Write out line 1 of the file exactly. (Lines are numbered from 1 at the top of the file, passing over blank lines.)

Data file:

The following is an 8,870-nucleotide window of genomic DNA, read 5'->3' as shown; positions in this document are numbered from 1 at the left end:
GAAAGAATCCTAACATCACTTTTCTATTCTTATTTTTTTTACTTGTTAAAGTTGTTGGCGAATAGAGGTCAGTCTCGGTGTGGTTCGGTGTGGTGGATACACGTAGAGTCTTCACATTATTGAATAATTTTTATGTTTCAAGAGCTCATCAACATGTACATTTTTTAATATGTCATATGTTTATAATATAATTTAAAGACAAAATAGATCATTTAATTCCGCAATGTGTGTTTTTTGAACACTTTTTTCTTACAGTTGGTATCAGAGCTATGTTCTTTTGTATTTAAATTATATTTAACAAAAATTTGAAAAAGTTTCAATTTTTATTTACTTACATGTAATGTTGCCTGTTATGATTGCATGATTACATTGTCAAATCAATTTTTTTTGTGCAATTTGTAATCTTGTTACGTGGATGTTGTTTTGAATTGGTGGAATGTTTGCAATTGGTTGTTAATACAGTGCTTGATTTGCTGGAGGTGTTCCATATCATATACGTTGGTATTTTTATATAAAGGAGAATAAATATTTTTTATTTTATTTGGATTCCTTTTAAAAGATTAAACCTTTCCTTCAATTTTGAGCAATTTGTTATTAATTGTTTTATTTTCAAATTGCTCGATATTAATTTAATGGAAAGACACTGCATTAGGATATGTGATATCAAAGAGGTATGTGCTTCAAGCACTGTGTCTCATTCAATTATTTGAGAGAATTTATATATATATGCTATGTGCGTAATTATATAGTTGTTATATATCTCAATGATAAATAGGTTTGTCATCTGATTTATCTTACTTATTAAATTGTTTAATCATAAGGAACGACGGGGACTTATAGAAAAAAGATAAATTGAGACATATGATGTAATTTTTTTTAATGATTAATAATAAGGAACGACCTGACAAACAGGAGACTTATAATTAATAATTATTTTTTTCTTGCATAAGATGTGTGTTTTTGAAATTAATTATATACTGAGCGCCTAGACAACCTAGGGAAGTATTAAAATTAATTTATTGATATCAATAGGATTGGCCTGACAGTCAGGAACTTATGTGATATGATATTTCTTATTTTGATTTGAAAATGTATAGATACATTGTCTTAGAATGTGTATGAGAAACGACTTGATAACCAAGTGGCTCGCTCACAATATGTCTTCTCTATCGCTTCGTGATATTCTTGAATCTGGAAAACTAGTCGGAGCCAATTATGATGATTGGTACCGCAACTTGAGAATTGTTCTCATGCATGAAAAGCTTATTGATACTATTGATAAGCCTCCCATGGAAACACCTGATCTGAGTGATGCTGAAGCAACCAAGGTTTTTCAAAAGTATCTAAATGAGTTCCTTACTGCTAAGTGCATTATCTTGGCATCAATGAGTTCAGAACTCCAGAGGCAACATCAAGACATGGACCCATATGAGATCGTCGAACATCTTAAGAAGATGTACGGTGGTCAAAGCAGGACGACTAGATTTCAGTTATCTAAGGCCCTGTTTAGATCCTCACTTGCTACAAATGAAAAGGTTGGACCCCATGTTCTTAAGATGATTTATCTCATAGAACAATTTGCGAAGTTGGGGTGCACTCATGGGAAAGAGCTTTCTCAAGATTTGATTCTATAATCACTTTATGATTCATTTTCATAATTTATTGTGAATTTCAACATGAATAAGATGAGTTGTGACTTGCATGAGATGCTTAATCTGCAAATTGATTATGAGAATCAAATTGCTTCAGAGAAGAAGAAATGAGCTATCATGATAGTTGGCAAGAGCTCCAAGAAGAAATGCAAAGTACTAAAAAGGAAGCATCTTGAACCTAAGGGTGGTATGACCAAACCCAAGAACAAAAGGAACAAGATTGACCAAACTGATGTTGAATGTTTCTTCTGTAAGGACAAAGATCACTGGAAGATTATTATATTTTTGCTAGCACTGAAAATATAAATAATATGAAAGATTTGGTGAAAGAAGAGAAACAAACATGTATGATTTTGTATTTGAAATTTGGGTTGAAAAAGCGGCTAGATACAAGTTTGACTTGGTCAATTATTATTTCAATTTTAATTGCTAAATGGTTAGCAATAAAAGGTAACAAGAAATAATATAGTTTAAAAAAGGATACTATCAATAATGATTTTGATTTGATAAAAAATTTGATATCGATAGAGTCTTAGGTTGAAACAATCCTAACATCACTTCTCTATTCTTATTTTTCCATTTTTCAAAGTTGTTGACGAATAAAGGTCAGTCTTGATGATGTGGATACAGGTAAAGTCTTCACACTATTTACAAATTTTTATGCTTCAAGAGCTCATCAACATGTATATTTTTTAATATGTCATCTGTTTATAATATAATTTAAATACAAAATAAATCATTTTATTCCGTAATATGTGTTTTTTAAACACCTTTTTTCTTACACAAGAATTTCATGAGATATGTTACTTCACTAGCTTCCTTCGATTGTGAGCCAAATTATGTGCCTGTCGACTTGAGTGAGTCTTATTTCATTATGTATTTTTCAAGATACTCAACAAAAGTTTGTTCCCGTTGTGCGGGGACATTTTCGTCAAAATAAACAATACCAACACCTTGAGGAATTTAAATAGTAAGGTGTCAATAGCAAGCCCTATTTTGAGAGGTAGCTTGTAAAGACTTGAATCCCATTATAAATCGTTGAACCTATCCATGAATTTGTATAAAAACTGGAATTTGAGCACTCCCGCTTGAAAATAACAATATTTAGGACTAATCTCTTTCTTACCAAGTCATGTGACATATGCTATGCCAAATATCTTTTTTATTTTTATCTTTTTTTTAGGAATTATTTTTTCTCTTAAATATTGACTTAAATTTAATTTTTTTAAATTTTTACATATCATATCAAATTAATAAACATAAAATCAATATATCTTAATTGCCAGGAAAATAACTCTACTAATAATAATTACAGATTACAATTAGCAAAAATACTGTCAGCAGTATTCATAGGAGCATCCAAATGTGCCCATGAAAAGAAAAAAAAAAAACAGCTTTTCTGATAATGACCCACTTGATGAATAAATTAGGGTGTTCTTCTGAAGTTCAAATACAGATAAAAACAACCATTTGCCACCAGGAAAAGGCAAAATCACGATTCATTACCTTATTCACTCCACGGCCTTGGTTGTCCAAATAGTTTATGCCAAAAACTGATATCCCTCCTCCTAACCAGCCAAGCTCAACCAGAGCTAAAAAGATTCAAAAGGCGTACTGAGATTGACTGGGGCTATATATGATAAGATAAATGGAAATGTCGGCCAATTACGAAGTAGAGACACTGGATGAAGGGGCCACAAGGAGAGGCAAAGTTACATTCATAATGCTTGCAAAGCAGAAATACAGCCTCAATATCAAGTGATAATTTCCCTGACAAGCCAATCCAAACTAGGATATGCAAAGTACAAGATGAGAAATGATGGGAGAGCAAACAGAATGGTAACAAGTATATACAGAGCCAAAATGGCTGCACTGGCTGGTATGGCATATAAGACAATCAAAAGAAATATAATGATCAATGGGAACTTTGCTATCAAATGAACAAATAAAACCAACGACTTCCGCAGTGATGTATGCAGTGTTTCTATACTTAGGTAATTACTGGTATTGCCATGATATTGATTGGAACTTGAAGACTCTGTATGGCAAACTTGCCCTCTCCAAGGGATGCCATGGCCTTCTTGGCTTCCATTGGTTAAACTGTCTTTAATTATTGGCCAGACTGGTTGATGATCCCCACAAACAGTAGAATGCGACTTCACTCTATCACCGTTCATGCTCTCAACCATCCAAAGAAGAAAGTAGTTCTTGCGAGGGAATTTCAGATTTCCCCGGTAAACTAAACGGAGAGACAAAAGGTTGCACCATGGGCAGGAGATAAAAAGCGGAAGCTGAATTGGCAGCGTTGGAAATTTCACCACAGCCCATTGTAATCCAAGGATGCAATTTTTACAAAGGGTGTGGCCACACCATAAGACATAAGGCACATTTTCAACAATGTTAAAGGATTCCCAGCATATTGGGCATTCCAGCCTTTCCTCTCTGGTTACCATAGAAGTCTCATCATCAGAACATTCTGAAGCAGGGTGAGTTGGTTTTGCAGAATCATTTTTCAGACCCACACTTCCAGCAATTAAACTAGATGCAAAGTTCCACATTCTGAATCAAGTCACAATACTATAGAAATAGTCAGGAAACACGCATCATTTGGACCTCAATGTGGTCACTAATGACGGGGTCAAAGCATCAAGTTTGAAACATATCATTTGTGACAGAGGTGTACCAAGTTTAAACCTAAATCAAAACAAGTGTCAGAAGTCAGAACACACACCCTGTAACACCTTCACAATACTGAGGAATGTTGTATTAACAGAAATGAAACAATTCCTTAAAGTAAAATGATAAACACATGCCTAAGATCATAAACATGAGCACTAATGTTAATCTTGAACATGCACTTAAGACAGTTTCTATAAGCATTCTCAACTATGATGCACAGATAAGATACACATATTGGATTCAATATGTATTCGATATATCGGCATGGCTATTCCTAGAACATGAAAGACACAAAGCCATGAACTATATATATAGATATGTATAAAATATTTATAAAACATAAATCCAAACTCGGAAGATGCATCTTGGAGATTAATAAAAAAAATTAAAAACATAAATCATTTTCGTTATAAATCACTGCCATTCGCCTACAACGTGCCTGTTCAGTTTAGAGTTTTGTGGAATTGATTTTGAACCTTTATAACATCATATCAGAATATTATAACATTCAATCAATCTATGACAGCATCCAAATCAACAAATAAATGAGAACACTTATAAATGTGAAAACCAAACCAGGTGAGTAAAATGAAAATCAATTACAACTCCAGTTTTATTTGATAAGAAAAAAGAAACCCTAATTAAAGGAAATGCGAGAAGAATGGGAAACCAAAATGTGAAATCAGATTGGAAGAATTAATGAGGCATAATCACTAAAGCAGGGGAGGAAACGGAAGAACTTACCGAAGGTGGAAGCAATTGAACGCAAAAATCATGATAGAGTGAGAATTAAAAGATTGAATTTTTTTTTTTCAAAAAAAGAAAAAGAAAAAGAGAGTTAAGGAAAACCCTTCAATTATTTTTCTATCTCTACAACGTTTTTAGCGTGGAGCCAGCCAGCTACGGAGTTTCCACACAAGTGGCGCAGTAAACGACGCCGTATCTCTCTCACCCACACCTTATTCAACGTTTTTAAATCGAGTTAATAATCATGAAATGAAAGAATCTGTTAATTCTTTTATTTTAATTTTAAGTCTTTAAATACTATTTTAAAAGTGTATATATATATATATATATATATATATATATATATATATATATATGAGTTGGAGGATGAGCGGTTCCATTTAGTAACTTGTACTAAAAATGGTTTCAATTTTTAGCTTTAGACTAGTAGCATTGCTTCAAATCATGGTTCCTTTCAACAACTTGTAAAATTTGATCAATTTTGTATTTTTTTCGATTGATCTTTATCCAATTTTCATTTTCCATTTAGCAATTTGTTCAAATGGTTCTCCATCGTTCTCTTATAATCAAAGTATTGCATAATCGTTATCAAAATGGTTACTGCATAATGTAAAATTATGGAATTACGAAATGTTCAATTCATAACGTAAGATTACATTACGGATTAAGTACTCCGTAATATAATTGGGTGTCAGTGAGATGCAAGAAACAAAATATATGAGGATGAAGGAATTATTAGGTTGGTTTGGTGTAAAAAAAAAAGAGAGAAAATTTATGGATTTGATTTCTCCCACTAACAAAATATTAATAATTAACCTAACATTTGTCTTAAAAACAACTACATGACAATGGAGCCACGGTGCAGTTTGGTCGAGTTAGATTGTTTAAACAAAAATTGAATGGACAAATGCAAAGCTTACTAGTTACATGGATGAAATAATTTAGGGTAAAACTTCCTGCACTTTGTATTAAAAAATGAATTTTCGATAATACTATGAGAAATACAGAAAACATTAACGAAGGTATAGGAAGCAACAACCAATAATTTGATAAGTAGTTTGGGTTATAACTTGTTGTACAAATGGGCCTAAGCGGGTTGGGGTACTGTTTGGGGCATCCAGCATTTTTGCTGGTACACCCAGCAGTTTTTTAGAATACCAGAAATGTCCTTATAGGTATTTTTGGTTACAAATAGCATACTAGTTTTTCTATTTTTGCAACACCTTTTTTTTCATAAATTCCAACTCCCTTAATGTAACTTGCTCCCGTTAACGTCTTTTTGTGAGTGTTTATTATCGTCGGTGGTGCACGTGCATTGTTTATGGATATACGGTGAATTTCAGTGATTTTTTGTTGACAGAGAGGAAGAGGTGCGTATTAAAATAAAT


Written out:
The following is an 8,870-nucleotide window of genomic DNA, read 5'->3' as shown; positions in this document are numbered from 1 at the left end: